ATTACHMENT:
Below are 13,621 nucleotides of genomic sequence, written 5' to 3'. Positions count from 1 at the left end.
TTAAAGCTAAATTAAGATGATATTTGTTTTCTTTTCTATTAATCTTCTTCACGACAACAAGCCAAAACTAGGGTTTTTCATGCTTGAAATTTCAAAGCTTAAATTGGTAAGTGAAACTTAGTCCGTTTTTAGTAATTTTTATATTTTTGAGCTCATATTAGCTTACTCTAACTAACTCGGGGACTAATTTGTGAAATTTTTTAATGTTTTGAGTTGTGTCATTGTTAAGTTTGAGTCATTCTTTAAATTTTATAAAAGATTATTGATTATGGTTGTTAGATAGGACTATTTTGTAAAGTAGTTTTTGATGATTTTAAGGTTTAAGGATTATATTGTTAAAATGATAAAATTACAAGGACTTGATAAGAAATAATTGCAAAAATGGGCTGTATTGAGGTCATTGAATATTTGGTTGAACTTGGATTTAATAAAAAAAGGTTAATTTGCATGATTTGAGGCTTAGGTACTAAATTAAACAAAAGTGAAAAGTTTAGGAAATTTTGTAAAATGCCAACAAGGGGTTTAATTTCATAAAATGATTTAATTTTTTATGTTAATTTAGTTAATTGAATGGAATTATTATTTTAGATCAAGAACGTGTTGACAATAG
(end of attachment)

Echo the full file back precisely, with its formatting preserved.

Below are 13,621 nucleotides of genomic sequence, written 5' to 3'. Positions count from 1 at the left end.
TTAAAGCTAAATTAAGATGATATTTGTTTTCTTTTCTATTAATCTTCTTCACGACAACAAGCCAAAACTAGGGTTTTTCATGCTTGAAATTTCAAAGCTTAAATTGGTAAGTGAAACTTAGTCCGTTTTTAGTAATTTTTATATTTTTGAGCTCATATTAGCTTACTCTAACTAACTCGGGGACTAATTTGTGAAATTTTTTAATGTTTTGAGTTGTGTCATTGTTAAGTTTGAGTCATTCTTTAAATTTTATAAAAGATTATTGATTATGGTTGTTAGATAGGACTATTTTGTAAAGTAGTTTTTGATGATTTTAAGGTTTAAGGATTATATTGTTAAAATGATAAAATTACAAGGACTTGATAAGAAATAATTGCAAAAATGGGCTGTATTGAGGTCATTGAATATTTGGTTGAACTTGGATTTAATAAAAAAAGGTTAATTTGCATGATTTGAGGCTTAGGTACTAAATTAAACAAAAGTGAAAAGTTTAGGAAATTTTGTAAAATGCCAACAAGGGGTTTAATTTCATAAAATGATTTAATTTTTTATGTTAATTTAGTTAATTGAATGGAATTATTATTTTAGATCAAGAACGTGTTGACAATAG